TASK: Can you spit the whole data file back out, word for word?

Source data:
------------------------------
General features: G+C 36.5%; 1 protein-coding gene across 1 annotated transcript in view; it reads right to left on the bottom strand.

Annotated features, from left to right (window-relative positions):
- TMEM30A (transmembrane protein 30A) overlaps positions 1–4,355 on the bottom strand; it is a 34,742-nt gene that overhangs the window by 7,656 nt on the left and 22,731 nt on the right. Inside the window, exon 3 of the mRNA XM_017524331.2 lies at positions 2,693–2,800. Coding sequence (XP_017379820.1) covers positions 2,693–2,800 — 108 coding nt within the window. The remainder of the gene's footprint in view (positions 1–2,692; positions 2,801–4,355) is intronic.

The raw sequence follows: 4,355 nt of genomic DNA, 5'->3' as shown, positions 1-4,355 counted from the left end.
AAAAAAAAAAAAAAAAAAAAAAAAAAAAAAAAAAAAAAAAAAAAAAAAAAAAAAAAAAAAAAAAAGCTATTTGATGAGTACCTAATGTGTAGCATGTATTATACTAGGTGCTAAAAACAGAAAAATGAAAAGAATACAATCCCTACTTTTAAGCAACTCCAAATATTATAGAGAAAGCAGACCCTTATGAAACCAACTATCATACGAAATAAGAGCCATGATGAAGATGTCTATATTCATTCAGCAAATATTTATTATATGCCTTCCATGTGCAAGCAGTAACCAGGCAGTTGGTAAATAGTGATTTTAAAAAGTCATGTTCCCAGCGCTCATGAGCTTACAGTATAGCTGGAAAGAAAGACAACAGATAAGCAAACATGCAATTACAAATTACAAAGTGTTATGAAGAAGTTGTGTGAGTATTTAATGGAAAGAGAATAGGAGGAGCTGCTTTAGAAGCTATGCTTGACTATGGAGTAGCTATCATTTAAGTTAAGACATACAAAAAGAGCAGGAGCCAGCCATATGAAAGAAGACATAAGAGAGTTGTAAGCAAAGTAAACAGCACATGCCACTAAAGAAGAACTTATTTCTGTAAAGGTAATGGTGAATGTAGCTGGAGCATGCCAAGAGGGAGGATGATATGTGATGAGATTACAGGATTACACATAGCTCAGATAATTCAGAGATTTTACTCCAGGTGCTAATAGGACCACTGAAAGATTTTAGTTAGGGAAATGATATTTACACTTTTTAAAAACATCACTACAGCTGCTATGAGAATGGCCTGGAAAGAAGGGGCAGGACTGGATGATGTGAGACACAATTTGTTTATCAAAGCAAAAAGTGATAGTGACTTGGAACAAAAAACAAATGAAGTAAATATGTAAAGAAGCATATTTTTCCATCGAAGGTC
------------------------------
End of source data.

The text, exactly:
General features: G+C 36.5%; 1 protein-coding gene across 1 annotated transcript in view; it reads right to left on the bottom strand.

Annotated features, from left to right (window-relative positions):
- TMEM30A (transmembrane protein 30A) overlaps positions 1–4,355 on the bottom strand; it is a 34,742-nt gene that overhangs the window by 7,656 nt on the left and 22,731 nt on the right. Inside the window, exon 3 of the mRNA XM_017524331.2 lies at positions 2,693–2,800. Coding sequence (XP_017379820.1) covers positions 2,693–2,800 — 108 coding nt within the window. The remainder of the gene's footprint in view (positions 1–2,692; positions 2,801–4,355) is intronic.

The raw sequence follows: 4,355 nt of genomic DNA, 5'->3' as shown, positions 1-4,355 counted from the left end.
AAAAAAAAAAAAAAAAAAAAAAAAAAAAAAAAAAAAAAAAAAAAAAAAAAAAAAAAAAAAAAAAAGCTATTTGATGAGTACCTAATGTGTAGCATGTATTATACTAGGTGCTAAAAACAGAAAAATGAAAAGAATACAATCCCTACTTTTAAGCAACTCCAAATATTATAGAGAAAGCAGACCCTTATGAAACCAACTATCATACGAAATAAGAGCCATGATGAAGATGTCTATATTCATTCAGCAAATATTTATTATATGCCTTCCATGTGCAAGCAGTAACCAGGCAGTTGGTAAATAGTGATTTTAAAAAGTCATGTTCCCAGCGCTCATGAGCTTACAGTATAGCTGGAAAGAAAGACAACAGATAAGCAAACATGCAATTACAAATTACAAAGTGTTATGAAGAAGTTGTGTGAGTATTTAATGGAAAGAGAATAGGAGGAGCTGCTTTAGAAGCTATGCTTGACTATGGAGTAGCTATCATTTAAGTTAAGACATACAAAAAGAGCAGGAGCCAGCCATATGAAAGAAGACATAAGAGAGTTGTAAGCAAAGTAAACAGCACATGCCACTAAAGAAGAACTTATTTCTGTAAAGGTAATGGTGAATGTAGCTGGAGCATGCCAAGAGGGAGGATGATATGTGATGAGATTACAGGATTACACATAGCTCAGATAATTCAGAGATTTTACTCCAGGTGCTAATAGGACCACTGAAAGATTTTAGTTAGGGAAATGATATTTACACTTTTTAAAAACATCACTACAGCTGCTATGAGAATGGCCTGGAAAGAAGGGGCAGGACTGGATGATGTGAGACACAATTTGTTTATCAAAGCAAAAAGTGATAGTGACTTGGAACAAAAAACAAATGAAGTAAATATGTAAAGAAGCATATTTTTCCATCGAAGGTC